We are currently trialling our new-look independent.co.uk website - please send any feedback to beta@independent.co.uk


Mystery of the "snake" detected by weather radar off Australia's west coast solved

The S-shaped formation had a logical explanation, it was revealed today

A strange, S-shaped object, which appeared on a Bureau of Meteorology radar map off the west coast of Australia on Wednesday afternoon, left meteorologists baffled and set the rumour mill churning.

The snake-like formation, located about 18 miles off the coast, was dubbed the “Rott Nest Monster” across social networking sites, as users wondered about its origin.

On Twitter, @harbinger451 tweeted: “A flying snake heads towards Perth.”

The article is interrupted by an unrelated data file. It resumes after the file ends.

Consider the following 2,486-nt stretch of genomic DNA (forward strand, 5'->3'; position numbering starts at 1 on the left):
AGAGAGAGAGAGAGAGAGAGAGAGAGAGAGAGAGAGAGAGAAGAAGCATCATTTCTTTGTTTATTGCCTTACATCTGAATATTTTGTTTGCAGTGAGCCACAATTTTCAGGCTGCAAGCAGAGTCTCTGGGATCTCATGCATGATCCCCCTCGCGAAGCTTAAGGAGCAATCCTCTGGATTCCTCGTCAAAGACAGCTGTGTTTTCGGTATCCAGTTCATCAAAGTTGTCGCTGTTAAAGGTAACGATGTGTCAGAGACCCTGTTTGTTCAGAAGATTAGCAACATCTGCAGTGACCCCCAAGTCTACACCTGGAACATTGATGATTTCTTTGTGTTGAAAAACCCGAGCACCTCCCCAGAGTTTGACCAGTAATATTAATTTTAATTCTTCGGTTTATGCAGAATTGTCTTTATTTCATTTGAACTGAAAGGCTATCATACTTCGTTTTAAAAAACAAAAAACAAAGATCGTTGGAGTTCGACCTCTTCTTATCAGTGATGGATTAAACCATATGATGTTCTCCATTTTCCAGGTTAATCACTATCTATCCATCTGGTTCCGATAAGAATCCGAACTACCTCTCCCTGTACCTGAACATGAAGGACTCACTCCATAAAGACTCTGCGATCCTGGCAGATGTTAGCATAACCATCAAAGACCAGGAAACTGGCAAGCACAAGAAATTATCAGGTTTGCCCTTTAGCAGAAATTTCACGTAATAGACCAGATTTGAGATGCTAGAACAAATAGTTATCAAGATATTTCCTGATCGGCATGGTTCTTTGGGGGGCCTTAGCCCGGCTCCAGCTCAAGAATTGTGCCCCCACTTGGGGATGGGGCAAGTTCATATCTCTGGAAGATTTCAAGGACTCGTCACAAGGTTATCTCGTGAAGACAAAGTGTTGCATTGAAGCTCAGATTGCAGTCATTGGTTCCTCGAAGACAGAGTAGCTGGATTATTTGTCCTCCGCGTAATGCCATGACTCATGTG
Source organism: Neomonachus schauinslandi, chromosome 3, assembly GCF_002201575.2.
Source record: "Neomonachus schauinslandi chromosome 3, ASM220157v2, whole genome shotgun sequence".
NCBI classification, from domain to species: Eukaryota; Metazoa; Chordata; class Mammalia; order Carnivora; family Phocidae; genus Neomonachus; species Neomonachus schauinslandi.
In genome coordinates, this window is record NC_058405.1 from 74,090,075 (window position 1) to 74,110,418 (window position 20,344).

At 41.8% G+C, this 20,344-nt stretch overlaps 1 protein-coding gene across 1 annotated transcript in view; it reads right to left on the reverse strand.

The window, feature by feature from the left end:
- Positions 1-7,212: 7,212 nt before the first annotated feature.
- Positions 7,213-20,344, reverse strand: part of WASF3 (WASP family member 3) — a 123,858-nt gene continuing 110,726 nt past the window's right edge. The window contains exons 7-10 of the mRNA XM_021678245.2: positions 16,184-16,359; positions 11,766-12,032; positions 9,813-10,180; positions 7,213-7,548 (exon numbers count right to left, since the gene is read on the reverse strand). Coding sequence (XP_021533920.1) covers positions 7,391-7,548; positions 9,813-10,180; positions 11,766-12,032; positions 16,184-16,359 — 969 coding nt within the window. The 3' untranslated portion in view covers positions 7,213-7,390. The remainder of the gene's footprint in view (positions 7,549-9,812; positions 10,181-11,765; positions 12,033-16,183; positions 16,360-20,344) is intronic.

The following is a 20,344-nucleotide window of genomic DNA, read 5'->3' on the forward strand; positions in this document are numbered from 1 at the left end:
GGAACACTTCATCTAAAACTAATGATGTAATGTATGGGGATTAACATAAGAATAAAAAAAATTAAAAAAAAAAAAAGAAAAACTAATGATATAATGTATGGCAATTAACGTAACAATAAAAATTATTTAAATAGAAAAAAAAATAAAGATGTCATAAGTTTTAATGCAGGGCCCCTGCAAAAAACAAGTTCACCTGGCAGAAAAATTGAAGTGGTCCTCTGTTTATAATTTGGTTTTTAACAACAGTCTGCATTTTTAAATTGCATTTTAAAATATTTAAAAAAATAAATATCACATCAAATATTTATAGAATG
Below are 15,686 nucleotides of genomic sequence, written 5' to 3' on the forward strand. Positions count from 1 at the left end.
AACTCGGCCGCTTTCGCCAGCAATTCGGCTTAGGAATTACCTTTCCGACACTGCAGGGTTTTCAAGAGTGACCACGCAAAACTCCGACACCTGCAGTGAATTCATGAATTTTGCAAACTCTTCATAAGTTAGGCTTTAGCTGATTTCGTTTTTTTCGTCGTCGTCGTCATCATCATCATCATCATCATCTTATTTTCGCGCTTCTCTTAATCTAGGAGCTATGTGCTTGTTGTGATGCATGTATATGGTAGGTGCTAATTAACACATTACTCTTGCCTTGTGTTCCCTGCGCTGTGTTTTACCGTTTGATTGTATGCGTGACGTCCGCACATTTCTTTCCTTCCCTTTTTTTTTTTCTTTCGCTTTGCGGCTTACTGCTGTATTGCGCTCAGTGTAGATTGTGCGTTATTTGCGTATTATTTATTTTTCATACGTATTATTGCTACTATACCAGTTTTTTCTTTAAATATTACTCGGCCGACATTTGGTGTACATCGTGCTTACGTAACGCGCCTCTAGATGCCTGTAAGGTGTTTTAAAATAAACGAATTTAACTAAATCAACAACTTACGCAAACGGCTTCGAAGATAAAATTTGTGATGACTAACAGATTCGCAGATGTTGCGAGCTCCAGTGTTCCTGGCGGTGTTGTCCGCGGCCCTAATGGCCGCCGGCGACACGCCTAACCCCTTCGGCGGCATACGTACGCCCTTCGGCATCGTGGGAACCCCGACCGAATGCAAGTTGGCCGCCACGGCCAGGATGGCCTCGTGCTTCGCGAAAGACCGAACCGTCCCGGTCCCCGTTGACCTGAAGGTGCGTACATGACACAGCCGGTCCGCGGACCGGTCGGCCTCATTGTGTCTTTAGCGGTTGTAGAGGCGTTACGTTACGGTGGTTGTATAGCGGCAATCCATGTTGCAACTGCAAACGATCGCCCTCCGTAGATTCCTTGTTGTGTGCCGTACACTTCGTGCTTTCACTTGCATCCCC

And @David_Coombe said: “BOM radar produces many anomalies, though the #rottnestmonster is fun.”

In an interview with the ABC, meteorologist Neil Bennett said the phenomenon could not have been a cloud. “They don’t take on S shapes and things like that,” he said.

“The radar that we use are there for the detection of precipitation, it's basically just a beam going out and hitting the rain droplets or ice particles from hail.

"Sometimes the beam itself rather than going straight it gets bent back to earth and you start to pick up reflections from the ocean, rather than rain droplets," he added.

But the Department of Defence today confirmed that the enigmatic snake was in fact caused by a military exercise.

A spokesman for the Department of Defence told ABC News that the exercise was a regular training activity involving ships and aircraft designed to prepare a Navy warship for an operational deployment.

"The environmental conditions over the West Australian coast at the time of the activity provided a unique opportunity for this routine activity to be visible on the weather radar display," he said.

"This exercise is ongoing."